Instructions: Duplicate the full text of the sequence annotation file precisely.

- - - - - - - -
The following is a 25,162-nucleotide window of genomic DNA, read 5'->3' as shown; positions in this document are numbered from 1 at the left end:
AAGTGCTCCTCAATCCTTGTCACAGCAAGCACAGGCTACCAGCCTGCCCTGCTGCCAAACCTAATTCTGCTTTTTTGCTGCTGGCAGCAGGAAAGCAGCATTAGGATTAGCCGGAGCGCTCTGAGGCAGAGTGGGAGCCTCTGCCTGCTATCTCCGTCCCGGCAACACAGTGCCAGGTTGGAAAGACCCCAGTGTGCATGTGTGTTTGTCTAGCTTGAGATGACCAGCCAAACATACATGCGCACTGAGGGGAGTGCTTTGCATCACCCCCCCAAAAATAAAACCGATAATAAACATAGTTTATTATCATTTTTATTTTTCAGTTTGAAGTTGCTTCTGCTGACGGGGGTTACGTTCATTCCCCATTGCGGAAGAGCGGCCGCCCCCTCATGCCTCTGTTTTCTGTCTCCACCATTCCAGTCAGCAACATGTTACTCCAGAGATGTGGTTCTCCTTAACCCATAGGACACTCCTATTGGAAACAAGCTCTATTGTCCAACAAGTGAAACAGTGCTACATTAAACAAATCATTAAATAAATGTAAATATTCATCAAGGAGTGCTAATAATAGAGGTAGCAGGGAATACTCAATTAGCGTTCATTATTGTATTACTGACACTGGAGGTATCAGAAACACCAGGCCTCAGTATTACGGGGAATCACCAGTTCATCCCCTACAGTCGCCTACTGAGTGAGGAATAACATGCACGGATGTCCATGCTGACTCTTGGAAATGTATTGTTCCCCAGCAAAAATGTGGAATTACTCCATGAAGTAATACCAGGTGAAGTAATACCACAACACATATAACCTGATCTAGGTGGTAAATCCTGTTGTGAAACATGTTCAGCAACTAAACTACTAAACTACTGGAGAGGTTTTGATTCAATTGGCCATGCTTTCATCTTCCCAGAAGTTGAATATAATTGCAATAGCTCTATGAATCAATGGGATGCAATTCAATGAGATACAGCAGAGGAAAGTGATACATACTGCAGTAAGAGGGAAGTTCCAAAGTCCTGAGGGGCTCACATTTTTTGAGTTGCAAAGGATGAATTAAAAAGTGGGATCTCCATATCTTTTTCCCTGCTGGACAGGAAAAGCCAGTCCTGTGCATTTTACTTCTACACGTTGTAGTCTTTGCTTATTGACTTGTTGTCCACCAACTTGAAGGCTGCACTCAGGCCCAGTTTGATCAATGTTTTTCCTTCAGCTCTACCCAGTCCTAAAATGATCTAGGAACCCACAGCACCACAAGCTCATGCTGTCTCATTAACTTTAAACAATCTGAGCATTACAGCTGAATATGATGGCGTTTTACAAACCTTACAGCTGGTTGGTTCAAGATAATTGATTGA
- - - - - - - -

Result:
The following is a 25,162-nucleotide window of genomic DNA, read 5'->3' as shown; positions in this document are numbered from 1 at the left end:
AAGTGCTCCTCAATCCTTGTCACAGCAAGCACAGGCTACCAGCCTGCCCTGCTGCCAAACCTAATTCTGCTTTTTTGCTGCTGGCAGCAGGAAAGCAGCATTAGGATTAGCCGGAGCGCTCTGAGGCAGAGTGGGAGCCTCTGCCTGCTATCTCCGTCCCGGCAACACAGTGCCAGGTTGGAAAGACCCCAGTGTGCATGTGTGTTTGTCTAGCTTGAGATGACCAGCCAAACATACATGCGCACTGAGGGGAGTGCTTTGCATCACCCCCCCAAAAATAAAACCGATAATAAACATAGTTTATTATCATTTTTATTTTTCAGTTTGAAGTTGCTTCTGCTGACGGGGGTTACGTTCATTCCCCATTGCGGAAGAGCGGCCGCCCCCTCATGCCTCTGTTTTCTGTCTCCACCATTCCAGTCAGCAACATGTTACTCCAGAGATGTGGTTCTCCTTAACCCATAGGACACTCCTATTGGAAACAAGCTCTATTGTCCAACAAGTGAAACAGTGCTACATTAAACAAATCATTAAATAAATGTAAATATTCATCAAGGAGTGCTAATAATAGAGGTAGCAGGGAATACTCAATTAGCGTTCATTATTGTATTACTGACACTGGAGGTATCAGAAACACCAGGCCTCAGTATTACGGGGAATCACCAGTTCATCCCCTACAGTCGCCTACTGAGTGAGGAATAACATGCACGGATGTCCATGCTGACTCTTGGAAATGTATTGTTCCCCAGCAAAAATGTGGAATTACTCCATGAAGTAATACCAGGTGAAGTAATACCACAACACATATAACCTGATCTAGGTGGTAAATCCTGTTGTGAAACATGTTCAGCAACTAAACTACTAAACTACTGGAGAGGTTTTGATTCAATTGGCCATGCTTTCATCTTCCCAGAAGTTGAATATAATTGCAATAGCTCTATGAATCAATGGGATGCAATTCAATGAGATACAGCAGAGGAAAGTGATACATACTGCAGTAAGAGGGAAGTTCCAAAGTCCTGAGGGGCTCACATTTTTTGAGTTGCAAAGGATGAATTAAAAAGTGGGATCTCCATATCTTTTTCCCTGCTGGACAGGAAAAGCCAGTCCTGTGCATTTTACTTCTACACGTTGTAGTCTTTGCTTATTGACTTGTTGTCCACCAACTTGAAGGCTGCACTCAGGCCCAGTTTGATCAATGTTTTTCCTTCAGCTCTACCCAGTCCTAAAATGATCTAGGAACCCACAGCACCACAAGCTCATGCTGTCTCATTAACTTTAAACAATCTGAGCATTACAGCTGAATATGATGGCGTTTTACAAACCTTACAGCTGGTTGGTTCAAGATAATTGATTGA